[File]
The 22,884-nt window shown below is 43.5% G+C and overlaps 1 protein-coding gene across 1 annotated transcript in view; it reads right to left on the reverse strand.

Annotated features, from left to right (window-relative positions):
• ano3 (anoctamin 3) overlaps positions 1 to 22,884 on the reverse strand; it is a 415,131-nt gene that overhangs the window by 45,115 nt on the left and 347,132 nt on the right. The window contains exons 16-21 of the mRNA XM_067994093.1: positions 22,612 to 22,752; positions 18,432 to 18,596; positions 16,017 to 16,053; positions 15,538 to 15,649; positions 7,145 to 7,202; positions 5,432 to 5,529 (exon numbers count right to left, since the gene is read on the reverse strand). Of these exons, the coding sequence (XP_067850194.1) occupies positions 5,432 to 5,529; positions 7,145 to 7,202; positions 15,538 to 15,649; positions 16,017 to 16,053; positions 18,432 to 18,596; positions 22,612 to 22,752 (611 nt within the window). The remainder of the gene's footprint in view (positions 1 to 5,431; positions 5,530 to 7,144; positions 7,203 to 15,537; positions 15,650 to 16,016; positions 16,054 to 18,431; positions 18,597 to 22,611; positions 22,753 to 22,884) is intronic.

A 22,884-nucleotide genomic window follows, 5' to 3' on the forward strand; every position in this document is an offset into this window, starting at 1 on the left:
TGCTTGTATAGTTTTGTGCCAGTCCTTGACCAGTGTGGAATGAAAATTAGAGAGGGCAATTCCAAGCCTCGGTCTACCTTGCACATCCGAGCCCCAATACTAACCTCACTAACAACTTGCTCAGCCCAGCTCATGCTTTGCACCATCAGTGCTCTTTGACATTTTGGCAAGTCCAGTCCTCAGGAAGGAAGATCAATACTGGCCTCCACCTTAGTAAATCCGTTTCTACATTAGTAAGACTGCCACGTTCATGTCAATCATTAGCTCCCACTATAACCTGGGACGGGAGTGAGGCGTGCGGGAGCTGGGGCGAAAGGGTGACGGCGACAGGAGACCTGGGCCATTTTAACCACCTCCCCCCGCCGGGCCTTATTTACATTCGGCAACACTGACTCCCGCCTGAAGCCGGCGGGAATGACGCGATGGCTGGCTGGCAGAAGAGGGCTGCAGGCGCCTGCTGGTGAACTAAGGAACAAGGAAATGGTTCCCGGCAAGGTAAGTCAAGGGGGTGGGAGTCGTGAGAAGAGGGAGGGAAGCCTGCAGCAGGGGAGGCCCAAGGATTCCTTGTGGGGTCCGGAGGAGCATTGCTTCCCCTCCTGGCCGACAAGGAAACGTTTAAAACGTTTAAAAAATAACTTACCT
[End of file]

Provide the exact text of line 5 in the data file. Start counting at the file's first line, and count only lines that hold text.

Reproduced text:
TGCTTGTATAGTTTTGTGCCAGTCCTTGACCAGTGTGGAATGAAAATTAGAGAGGGCAATTCCAAGCCTCGGTCTACCTTGCACATCCGAGCCCCAATACTAACCTCACTAACAACTTGCTCAGCCCAGCTCATGCTTTGCACCATCAGTGCTCTTTGACATTTTGGCAAGTCCAGTCCTCAGGAAGGAAGATCAATACTGGCCTCCACCTTAGTAAATCCGTTTCTACATTAGTAAGACTGCCACGTTCATGTCAATCATTAGCTCCCACTATAACCTGGGACGGGAGTGAGGCGTGCGGGAGCTGGGGCGAAAGGGTGACGGCGACAGGAGACCTGGGCCATTTTAACCACCTCCCCCCGCCGGGCCTTATTTACATTCGGCAACACTGACTCCCGCCTGAAGCCGGCGGGAATGACGCGATGGCTGGCTGGCAGAAGAGGGCTGCAGGCGCCTGCTGGTGAACTAAGGAACAAGGAAATGGTTCCCGGCAAGGTAAGTCAAGGGGGTGGGAGTCGTGAGAAGAGGGAGGGAAGCCTGCAGCAGGGGAGGCCCAAGGATTCCTTGTGGGGTCCGGAGGAGCATTGCTTCCCCTCCTGGCCGACAAGGAAACGTTTAAAACGTTTAAAAAATAACTTACCT